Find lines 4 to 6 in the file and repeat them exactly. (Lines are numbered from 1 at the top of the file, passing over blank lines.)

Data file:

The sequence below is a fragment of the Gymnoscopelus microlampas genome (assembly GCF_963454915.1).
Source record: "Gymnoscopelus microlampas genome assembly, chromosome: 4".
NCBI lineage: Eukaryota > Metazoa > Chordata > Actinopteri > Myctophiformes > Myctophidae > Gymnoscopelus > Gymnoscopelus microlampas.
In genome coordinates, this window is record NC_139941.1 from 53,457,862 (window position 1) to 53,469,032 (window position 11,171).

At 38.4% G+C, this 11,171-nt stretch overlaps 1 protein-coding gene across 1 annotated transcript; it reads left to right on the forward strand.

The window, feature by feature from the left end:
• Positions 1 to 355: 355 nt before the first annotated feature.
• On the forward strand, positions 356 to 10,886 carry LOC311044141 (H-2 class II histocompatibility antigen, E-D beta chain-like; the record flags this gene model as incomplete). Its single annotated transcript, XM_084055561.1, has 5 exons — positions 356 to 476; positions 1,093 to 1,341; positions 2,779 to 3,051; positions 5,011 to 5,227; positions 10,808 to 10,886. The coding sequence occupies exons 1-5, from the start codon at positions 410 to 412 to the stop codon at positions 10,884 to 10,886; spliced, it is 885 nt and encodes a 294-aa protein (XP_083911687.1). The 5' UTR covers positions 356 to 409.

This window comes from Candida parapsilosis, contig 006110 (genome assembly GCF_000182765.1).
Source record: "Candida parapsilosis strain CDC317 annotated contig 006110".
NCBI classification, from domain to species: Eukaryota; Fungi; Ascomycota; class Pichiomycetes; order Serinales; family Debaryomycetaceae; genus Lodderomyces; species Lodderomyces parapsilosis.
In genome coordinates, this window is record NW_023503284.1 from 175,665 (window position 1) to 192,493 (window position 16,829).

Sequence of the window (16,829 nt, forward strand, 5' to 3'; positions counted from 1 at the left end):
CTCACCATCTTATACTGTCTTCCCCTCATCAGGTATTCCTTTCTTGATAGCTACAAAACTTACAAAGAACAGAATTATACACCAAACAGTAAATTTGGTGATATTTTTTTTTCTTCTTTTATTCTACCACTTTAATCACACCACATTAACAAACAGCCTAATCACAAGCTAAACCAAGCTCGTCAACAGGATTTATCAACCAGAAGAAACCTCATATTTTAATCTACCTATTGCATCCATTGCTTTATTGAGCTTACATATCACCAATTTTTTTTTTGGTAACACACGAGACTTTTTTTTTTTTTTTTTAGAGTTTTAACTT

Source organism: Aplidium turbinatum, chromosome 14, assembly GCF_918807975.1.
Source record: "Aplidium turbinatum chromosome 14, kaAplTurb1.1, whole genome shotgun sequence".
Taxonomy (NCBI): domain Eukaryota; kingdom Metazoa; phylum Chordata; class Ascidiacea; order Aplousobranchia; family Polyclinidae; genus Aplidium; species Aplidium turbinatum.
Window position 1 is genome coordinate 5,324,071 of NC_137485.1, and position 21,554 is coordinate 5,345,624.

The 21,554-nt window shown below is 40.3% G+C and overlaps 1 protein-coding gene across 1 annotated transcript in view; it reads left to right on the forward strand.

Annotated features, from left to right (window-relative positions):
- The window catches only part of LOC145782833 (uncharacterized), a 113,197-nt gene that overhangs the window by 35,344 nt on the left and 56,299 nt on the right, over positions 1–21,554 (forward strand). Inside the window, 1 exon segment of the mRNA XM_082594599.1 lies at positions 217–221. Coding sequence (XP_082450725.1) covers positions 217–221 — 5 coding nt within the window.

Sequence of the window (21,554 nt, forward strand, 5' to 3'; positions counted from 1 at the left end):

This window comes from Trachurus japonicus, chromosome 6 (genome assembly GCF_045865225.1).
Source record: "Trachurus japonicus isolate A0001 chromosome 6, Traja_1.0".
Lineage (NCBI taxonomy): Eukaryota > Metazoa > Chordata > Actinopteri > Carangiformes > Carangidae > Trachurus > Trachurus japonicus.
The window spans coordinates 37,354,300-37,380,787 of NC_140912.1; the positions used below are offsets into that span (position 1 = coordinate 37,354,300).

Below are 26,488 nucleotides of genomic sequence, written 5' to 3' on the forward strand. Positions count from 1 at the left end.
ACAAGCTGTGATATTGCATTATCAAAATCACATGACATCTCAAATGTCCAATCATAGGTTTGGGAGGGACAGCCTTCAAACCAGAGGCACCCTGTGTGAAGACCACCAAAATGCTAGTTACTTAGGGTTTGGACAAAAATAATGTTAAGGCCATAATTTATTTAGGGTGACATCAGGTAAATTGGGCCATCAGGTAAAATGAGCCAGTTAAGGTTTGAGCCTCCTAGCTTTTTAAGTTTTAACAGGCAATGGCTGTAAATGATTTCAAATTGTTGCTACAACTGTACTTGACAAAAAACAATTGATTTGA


In genome coordinates, this window is record NC_139941.1 from 53,457,862 (window position 1) to 53,469,032 (window position 11,171).

At 38.4% G+C, this 11,171-nt stretch overlaps 1 protein-coding gene across 1 annotated transcript; it reads left to right on the forward strand.

The window, feature by feature from the left end: